...I give up?  I scoured my library and either I don't embarrass easily or my books aren't embarrassing.  I don't read a lot of embarrassing = bad books, and usually I would agree that harshly reviewed books aren't any good.  I guess what I'm trying to say is that I've read some bad (embarrassing) books, but I didn't like them.  I guess we could approach this subject from the vantage of embarrassing = age inappropriate, in which case I choose Sarum by Edward Rutherfurd.  There's nothing wrong with this book; it's sweeping historical fiction spanning prehistory to contemporary times in England.  When I was in the sixth grade, my favorite teacher recognized how bored I was in the middle school library selections and loaned me some books.  I think she forgot that their were some sexy times (about six pages out of six hundred) in there.  My mother saw me reading this book, but she was never going to read it and I didn't worry about getting caught with a naughty book.  I didn't know about how the spines on mass markets crack at the places where they are opened the most, though.  In college my mother cleaned out my room to turn it into her sewing room and she found my never returned copy of Sarum...and the glorious scene of a large (wink) Flemish man visiting the town wench.  That was an awkward conversation.

Thursday, July 21, 2011

30 Day Book Challenge: Day 17

Continuing on the size theme...

Day 17: The Shortest Book You've Read


The Laramie Project

101 pages. Although this is a play, it counts because I say so. I remember the murder of Matthew Shepard very clearly and can say it still shocks me. This slim book is the culmination and dramatization of over 200 interviews in the town of Laramie following his brutal murder. I wanted to excerpt just a short section of Dennis Shepard reading a statement to the court after Aaron McKinney was found guilty of murdering Matthew. He is talking about his son being left alone to die:

You Mr. McKinney, with your friend Mr. Henderson left him out there by himself, but he wasn't alone. There were his lifelong friends with him, friends that he had grown up with. First he had the beautiful night sky and the same stars and moon that we used to see through a telescope. Then he had the daylight and the sun to shine on him. And through it all he was breathing in the scent of pine trees from the snowy range. He heard the wind, the ever-present Wyoming wind, for the last time. He had one more friend with him, he had God. And I feel better knowing he wasn't alone.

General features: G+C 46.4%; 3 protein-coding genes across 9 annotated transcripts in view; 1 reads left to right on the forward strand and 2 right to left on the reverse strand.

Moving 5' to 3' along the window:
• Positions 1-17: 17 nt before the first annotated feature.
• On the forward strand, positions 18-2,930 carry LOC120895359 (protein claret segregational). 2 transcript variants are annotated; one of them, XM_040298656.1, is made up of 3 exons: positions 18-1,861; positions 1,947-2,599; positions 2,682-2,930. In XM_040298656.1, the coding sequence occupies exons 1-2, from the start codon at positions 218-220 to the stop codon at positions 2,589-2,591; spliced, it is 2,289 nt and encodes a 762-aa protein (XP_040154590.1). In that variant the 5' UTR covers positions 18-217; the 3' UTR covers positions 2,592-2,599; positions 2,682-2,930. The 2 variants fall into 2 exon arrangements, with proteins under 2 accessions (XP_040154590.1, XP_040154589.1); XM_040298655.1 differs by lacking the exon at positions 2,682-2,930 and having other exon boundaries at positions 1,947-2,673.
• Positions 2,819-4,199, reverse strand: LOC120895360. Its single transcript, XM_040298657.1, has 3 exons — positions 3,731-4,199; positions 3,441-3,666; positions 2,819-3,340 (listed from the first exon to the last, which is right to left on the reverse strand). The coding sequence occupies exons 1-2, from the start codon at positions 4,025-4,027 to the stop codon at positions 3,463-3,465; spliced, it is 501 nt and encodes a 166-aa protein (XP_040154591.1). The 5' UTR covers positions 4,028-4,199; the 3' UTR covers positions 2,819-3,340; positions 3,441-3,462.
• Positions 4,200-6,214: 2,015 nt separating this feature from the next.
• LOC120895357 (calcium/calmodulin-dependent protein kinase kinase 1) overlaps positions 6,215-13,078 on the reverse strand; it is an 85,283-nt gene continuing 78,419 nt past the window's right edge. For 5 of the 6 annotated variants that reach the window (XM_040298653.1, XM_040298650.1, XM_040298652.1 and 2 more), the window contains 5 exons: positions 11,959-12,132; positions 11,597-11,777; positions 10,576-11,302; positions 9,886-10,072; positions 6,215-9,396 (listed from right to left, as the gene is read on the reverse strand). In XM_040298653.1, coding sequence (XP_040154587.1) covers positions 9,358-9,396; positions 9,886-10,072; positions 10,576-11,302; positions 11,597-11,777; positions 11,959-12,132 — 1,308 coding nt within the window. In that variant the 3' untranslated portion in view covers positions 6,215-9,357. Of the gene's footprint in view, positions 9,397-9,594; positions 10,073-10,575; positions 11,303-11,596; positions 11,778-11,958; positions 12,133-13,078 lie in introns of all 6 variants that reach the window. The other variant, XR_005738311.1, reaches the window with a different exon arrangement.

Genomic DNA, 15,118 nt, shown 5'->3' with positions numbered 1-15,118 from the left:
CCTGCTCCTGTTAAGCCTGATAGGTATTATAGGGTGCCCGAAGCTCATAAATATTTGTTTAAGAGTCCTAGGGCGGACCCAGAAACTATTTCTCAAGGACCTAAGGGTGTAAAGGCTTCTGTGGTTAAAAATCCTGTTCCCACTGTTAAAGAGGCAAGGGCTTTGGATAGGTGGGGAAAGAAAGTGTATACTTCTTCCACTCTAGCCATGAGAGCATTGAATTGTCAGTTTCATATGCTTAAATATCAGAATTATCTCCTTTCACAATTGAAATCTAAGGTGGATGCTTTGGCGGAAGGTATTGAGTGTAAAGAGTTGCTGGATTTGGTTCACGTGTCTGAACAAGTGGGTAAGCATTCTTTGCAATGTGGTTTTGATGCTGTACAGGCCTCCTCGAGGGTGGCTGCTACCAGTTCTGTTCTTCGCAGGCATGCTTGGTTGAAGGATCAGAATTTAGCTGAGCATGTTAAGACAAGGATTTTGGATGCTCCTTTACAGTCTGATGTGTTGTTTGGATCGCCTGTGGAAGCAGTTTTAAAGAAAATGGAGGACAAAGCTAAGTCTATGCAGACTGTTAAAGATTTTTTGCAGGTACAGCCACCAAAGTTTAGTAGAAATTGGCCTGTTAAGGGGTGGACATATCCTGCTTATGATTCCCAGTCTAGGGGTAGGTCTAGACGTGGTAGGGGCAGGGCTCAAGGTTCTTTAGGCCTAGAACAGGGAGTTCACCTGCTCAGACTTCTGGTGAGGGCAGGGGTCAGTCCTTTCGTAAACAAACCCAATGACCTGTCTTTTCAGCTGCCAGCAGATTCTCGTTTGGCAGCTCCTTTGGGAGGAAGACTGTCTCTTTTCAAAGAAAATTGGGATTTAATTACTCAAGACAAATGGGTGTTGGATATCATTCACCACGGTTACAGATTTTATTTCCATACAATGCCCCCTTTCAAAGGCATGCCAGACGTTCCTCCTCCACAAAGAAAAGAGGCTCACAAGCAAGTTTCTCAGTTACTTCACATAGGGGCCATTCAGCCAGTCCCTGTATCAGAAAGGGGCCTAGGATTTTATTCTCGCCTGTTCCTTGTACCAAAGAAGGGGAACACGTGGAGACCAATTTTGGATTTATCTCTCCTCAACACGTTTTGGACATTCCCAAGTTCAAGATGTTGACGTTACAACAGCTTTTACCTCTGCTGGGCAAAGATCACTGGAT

Dennis Shepard goes on to grant McKinney mercy by not asking for the death penalty.


First Love by Joyce Carol Oates, illustrated by Barry Moser

This lovely little book measures only 6 inches tall.  Normally I don't like short things (see: LaMorte, Gianna), but I do like both Oates and Moser, so I made an exception and added First Love to my collection.  It sort of gets lost on the shelf though, sandwiched between Faithless and Foxfire in the Joyce Carol Oates section of my bookshelves.  Like Gianna in a crowd...of nine year olds.

Wednesday, July 20, 2011

30 Day Book Challenge: Day 16

Day 16:  The Longest Book You've Read

I'm not sure what the point of keeping up with this sort of statistic would be.  We're both of the opinion that quality is more important than quantity, and there are plenty of fat books that aren't particularly good.  So how do we determine the longest books we've read?  What counts?  Does an anthology count?  I've read The Riverside Shakespeare with its onion skin pages--does that count?


I read The Essential Plato for school (and that dude must not have had cable cuz man he wrote a lot!), but the longest book I read of my own free will (get it...philosophy theme?) is either Susan Faludi's Backlash or Stiffed. Both were around 600 or so pages I guess; I am really not sure.  (And man that woman must not have cable cuz she writes a lot ...). I highly recommend both of those books. She has a third book called The Terror Dream but it looks too long.


I've read some Tolstoy--both Anna Karenina and War and Peace--but I'm not really much of a fan.  I love my Russian classics but Tolstoy is too preachy for my tastes.  Instead, I'm picking a 575 page biography of one of the most interesting people in 20th Century history: Pol Pot: Anatomy of a Nightmare  by Philip Short.  If I'm going to read about totalitarian dictators responsible for mass murders, famine, re-education of the populace, and the removal of currency from an entire country, well, I want that tome to be hefty.  And you know I'm going to read that book.  I'm eagerly awaiting the 1,000 page definitive biography of Kim Jong Il.

Tuesday, July 19, 2011

30 Day Book Challenge: Day 15

Dear God, we're only at the halfway point. 

Day 15: First Chapter Book You Can Remember Reading